Attenrode-Wever, formed by the merging of Attenrode and Wever by Royal Decree on 1 September 1825, is known for the small chapel built on the Heinkernsberg by the Spanish General Dyonisius Vicca, as a reward for his victories over William of Nassau in 1572 and 1573; the general died in Attenrode in 1584.
Wever is the birth village of Jan Van Goidsenhoven. After having served 12 years in Napoléon's Grande Armée, he let 45 volunteers during the Belgian Revolution. They merged with another 290 men and fought in Lier, Berchem and Leuven. On 5 April 1835, Van Goidsenhoven was awarded the Iron Cross #1529 by King Léopold I, together with an annuity of 400 BEF for himself, his father and two of his sons.

Bunsbeek was probably located on a crossroads of Roman ways. In June 1930, a Roman vase including 180 bronze coins was found. The local tradition reports that Pippin of Landen (d. 640) built a fort, whose remains are still to be found in Glabbeek's underground. There are indeed some mentions of the alleged fort in historical documents: prope viam lapideam apud Pippensvoirt ("a stoned way near Pippin's "fort""); Pipini vado usque transitum Grimene ("the road of Pippin's "fort" to Grimde", today Tienen). However, the evolution of the local toponyms (Pippensvoirt, 1225; Pyppensvoert, 1340; Pippensvoort, 1495; Pypenvoirt broec, 1403; Puppensfortbroeck, 1632 and Puppenfoert broec, 1530) shows that the "fort" was indeed the ford (voorde) required to cross the river Velpe until 1778.
Lords of Bunsbeek are known since the 12th century (Walter and Richard, 1145-1165). In 1288, Duke of Brabant John I awarded the title of Knight to Hermanus de Boensbeecke as a reward for his support during the battle of Woeringen. Appointed Chancellor of Brabant on 15 February 1486, Jan van Houthem was made Baron of Houthem, Bunsbeek, Sint-Margriete-Houtem and Sint-Martens-Vissenaken on 15 February 1488.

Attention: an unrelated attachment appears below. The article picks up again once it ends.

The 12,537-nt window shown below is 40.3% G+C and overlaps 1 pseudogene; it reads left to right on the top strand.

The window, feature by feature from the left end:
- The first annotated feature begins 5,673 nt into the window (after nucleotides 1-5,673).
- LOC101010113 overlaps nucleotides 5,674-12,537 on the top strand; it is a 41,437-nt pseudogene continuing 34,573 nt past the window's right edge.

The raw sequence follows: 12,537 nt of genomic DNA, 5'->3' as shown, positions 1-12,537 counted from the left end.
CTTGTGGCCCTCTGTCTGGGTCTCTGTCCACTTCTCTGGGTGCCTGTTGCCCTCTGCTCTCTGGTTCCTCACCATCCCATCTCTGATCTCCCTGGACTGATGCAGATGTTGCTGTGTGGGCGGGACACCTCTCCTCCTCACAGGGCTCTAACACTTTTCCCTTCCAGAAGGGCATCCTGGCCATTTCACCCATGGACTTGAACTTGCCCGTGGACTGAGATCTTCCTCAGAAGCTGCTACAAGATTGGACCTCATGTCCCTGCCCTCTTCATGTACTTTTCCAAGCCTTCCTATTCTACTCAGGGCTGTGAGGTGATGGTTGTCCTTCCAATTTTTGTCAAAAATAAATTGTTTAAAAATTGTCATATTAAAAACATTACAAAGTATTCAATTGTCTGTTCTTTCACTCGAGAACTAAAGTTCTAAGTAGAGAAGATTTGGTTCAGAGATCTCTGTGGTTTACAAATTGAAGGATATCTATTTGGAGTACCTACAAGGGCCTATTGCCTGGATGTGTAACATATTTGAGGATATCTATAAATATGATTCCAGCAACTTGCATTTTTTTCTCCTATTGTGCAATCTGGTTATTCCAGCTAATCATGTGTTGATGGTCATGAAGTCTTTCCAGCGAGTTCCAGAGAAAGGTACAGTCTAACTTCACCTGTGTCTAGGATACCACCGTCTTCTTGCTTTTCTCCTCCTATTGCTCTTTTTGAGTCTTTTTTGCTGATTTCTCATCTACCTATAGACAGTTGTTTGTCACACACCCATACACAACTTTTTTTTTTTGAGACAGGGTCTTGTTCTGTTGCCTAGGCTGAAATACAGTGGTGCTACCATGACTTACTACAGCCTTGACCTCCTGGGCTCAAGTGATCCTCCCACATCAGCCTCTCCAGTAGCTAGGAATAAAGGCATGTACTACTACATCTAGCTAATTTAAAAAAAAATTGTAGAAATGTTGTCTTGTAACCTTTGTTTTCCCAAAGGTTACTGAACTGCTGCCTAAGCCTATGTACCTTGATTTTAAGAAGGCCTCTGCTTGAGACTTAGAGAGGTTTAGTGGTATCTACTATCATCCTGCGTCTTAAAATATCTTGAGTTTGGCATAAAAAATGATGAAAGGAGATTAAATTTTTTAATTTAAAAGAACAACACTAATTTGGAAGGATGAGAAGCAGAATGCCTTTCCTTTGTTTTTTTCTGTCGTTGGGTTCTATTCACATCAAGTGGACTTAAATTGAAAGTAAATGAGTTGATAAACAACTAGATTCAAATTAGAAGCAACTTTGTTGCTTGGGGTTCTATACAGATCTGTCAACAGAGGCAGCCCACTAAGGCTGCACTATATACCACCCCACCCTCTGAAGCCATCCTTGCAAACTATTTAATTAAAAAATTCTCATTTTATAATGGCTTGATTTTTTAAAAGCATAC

Kapellen is said, most probably erroneously, to have emerged around a chapel built by Pippin of Landen or his successors on the site of a Roman temple dedicated to Venus. The rights on the church of the village belonged to the Chapter of Tongeren.
On 27 November 1798, during the Boerenkrijg, 500 brigands coming from Diest fought a French detachment stationed in Kapellen. They were repelled but most of them could escape and hide in the neighbouring woods.

Source: Municipal website

Ivan Sache, 8 July 2007

Municipal flag of Glabbeek

The municipal flag of Glabbeek is vertically divided blue-red-white, with the vertical stripes in respective proportion 2:1:2.
According to Gemeentewapens in België - Vlaanderen en Brussel [w2v02],the flag was adopted by the Municipal Council on 10 September 1981, confirmed by Royal Decree in 2 February 1982, and published in the Belgian official gazette on 21 April 1982 and, again, on 4 January 1995.

The municipal arms of Glabbeek, as shown on the municipal website, are "Vair a canton or three mallets gules". The colours of the flag come from the vair field (blue and white) and from the mallets (red), the yellow colour of the canton having been omitted.

Pascal Vagnat & Ivan Sache, 8 July 2007